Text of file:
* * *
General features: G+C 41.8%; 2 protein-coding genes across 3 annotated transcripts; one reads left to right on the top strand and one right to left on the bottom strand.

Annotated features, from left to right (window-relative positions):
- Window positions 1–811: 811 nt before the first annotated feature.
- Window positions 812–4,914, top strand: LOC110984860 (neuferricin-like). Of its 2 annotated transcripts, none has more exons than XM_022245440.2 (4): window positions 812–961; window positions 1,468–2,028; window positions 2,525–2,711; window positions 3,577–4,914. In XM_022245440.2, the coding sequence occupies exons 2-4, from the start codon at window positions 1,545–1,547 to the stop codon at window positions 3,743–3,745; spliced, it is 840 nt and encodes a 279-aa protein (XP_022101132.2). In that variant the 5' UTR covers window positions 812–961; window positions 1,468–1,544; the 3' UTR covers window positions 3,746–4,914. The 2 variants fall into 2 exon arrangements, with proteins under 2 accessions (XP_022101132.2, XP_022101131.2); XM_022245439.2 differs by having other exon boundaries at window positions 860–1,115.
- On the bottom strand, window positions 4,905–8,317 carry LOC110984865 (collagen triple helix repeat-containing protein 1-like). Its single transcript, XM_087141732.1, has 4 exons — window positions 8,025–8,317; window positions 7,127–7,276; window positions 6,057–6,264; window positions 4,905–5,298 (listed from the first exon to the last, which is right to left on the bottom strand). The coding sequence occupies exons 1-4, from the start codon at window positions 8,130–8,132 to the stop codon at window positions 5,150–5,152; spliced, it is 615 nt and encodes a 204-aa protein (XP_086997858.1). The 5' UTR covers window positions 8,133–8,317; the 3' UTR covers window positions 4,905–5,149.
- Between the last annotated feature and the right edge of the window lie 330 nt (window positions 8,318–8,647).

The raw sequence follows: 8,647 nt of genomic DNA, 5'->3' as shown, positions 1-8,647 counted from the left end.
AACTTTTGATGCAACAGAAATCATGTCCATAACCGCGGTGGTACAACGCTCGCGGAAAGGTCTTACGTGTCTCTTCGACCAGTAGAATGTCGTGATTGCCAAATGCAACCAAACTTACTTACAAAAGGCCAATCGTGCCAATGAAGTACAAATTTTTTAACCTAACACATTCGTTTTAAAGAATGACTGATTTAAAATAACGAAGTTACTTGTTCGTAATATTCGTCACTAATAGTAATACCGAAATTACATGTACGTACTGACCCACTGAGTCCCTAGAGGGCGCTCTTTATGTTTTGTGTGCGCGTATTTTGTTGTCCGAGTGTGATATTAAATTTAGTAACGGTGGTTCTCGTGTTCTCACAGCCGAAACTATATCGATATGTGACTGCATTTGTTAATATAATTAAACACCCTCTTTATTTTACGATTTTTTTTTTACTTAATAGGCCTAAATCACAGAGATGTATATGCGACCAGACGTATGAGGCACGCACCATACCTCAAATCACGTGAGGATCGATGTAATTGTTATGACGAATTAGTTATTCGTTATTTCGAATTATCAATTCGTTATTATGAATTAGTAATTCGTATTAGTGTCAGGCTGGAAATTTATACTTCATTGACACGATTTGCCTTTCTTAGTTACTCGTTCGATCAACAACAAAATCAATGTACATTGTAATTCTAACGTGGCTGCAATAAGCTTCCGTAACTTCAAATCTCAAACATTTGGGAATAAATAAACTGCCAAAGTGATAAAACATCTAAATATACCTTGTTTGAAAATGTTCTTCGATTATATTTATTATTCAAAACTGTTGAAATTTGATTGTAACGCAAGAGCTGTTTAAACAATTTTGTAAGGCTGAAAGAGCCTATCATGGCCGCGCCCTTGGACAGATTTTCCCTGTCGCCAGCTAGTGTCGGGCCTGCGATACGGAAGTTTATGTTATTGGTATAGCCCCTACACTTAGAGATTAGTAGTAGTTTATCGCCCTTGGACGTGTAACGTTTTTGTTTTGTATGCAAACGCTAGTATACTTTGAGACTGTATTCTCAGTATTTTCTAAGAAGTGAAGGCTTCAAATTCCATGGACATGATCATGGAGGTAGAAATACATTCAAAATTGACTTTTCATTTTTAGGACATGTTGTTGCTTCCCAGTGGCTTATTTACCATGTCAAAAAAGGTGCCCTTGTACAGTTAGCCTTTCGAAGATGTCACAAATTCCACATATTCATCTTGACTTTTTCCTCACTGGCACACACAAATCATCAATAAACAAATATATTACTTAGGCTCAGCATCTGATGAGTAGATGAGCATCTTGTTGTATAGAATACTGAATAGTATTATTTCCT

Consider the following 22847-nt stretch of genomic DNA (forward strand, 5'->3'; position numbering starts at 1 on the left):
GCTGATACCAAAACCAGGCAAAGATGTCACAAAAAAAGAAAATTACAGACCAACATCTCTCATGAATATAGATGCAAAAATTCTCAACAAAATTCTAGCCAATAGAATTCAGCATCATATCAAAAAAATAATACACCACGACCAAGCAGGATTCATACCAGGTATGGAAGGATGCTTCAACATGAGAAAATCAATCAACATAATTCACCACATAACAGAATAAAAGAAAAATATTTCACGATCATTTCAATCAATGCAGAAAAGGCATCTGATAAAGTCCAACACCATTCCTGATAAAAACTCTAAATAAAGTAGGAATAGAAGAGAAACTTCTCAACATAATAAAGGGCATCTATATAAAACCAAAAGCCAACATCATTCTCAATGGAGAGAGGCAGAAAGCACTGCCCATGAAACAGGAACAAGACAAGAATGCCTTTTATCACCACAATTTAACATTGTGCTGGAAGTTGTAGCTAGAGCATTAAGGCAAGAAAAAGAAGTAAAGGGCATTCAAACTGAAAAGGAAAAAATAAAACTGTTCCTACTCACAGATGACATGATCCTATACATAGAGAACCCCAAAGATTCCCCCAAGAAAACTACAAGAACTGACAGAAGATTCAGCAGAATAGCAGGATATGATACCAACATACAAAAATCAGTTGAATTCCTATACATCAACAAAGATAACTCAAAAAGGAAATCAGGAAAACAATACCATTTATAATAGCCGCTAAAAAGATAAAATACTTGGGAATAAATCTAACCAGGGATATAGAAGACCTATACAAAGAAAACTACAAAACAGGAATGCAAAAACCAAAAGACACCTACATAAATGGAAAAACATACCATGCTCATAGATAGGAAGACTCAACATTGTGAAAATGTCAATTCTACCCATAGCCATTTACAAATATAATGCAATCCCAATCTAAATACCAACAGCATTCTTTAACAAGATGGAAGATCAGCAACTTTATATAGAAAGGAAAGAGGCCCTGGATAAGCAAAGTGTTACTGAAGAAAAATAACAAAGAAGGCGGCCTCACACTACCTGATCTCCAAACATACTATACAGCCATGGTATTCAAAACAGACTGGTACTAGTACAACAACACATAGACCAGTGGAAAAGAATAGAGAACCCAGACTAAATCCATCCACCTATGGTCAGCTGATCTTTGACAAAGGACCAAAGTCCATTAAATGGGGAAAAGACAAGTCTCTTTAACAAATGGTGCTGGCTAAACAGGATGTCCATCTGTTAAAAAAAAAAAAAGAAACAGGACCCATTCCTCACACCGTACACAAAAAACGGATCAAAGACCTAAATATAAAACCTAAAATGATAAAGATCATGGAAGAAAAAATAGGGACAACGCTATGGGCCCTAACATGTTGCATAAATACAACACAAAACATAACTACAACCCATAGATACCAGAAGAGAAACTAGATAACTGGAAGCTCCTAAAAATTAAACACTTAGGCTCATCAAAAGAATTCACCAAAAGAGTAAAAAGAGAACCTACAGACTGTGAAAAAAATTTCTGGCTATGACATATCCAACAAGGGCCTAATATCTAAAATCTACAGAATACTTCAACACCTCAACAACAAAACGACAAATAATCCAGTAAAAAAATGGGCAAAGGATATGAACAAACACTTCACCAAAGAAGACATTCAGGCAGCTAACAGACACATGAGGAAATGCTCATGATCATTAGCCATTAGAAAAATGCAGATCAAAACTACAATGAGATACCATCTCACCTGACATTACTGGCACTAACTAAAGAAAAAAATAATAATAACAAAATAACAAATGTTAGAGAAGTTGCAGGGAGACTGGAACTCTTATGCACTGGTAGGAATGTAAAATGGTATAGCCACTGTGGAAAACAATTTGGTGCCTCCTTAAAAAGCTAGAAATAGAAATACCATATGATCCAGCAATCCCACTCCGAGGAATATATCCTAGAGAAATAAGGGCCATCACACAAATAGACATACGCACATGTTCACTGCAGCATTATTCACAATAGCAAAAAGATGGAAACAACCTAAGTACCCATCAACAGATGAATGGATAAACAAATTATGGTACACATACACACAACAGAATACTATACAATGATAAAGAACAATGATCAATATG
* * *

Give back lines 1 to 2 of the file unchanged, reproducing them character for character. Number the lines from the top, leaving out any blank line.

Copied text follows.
General features: G+C 41.8%; 2 protein-coding genes across 3 annotated transcripts; one reads left to right on the top strand and one right to left on the bottom strand.

Annotated features, from left to right (window-relative positions):